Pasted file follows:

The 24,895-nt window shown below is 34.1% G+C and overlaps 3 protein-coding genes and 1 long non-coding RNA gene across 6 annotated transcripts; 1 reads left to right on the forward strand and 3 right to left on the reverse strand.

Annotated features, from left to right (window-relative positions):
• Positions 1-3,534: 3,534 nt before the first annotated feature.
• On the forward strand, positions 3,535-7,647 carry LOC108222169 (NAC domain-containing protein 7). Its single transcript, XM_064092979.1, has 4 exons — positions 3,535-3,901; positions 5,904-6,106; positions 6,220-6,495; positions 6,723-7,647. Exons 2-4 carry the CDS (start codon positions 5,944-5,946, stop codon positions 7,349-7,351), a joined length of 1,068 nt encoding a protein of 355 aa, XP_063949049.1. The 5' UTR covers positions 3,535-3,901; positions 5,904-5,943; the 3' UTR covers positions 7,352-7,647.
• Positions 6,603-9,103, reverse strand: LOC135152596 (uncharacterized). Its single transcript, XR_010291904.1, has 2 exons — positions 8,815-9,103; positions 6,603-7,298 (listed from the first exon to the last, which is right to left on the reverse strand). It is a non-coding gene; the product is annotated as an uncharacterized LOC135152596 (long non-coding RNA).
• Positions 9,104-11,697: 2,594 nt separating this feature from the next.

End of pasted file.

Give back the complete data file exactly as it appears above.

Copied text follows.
The 24,895-nt window shown below is 34.1% G+C and overlaps 3 protein-coding genes and 1 long non-coding RNA gene across 6 annotated transcripts; 1 reads left to right on the forward strand and 3 right to left on the reverse strand.

Annotated features, from left to right (window-relative positions):
• Positions 1-3,534: 3,534 nt before the first annotated feature.
• On the forward strand, positions 3,535-7,647 carry LOC108222169 (NAC domain-containing protein 7). Its single transcript, XM_064092979.1, has 4 exons — positions 3,535-3,901; positions 5,904-6,106; positions 6,220-6,495; positions 6,723-7,647. Exons 2-4 carry the CDS (start codon positions 5,944-5,946, stop codon positions 7,349-7,351), a joined length of 1,068 nt encoding a protein of 355 aa, XP_063949049.1. The 5' UTR covers positions 3,535-3,901; positions 5,904-5,943; the 3' UTR covers positions 7,352-7,647.
• Positions 6,603-9,103, reverse strand: LOC135152596 (uncharacterized). Its single transcript, XR_010291904.1, has 2 exons — positions 8,815-9,103; positions 6,603-7,298 (listed from the first exon to the last, which is right to left on the reverse strand). It is a non-coding gene; the product is annotated as an uncharacterized LOC135152596 (long non-coding RNA).
• Positions 9,104-11,697: 2,594 nt separating this feature from the next.